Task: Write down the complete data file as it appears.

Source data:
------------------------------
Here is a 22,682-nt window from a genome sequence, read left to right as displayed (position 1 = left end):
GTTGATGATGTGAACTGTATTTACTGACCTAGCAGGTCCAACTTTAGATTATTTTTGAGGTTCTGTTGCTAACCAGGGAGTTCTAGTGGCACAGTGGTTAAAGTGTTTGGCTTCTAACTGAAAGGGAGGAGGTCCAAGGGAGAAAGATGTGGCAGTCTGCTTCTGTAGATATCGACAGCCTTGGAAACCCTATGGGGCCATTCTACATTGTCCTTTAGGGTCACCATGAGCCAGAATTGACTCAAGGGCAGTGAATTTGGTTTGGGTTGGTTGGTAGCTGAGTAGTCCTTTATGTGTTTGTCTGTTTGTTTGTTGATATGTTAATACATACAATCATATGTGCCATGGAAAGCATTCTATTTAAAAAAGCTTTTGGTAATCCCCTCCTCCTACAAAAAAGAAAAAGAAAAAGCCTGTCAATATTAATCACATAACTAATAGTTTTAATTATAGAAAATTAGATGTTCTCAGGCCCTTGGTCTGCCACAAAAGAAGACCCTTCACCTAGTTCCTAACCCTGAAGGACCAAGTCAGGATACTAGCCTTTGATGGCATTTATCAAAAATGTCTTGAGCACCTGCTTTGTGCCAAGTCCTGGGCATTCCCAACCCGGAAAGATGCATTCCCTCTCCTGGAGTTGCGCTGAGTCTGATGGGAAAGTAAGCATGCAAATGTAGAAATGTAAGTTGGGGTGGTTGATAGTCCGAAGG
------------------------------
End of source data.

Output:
Here is a 22,682-nt window from a genome sequence, read left to right as displayed (position 1 = left end):
GTTGATGATGTGAACTGTATTTACTGACCTAGCAGGTCCAACTTTAGATTATTTTTGAGGTTCTGTTGCTAACCAGGGAGTTCTAGTGGCACAGTGGTTAAAGTGTTTGGCTTCTAACTGAAAGGGAGGAGGTCCAAGGGAGAAAGATGTGGCAGTCTGCTTCTGTAGATATCGACAGCCTTGGAAACCCTATGGGGCCATTCTACATTGTCCTTTAGGGTCACCATGAGCCAGAATTGACTCAAGGGCAGTGAATTTGGTTTGGGTTGGTTGGTAGCTGAGTAGTCCTTTATGTGTTTGTCTGTTTGTTTGTTGATATGTTAATACATACAATCATATGTGCCATGGAAAGCATTCTATTTAAAAAAGCTTTTGGTAATCCCCTCCTCCTACAAAAAAGAAAAAGAAAAAGCCTGTCAATATTAATCACATAACTAATAGTTTTAATTATAGAAAATTAGATGTTCTCAGGCCCTTGGTCTGCCACAAAAGAAGACCCTTCACCTAGTTCCTAACCCTGAAGGACCAAGTCAGGATACTAGCCTTTGATGGCATTTATCAAAAATGTCTTGAGCACCTGCTTTGTGCCAAGTCCTGGGCATTCCCAACCCGGAAAGATGCATTCCCTCTCCTGGAGTTGCGCTGAGTCTGATGGGAAAGTAAGCATGCAAATGTAGAAATGTAAGTTGGGGTGGTTGATAGTCCGAAGG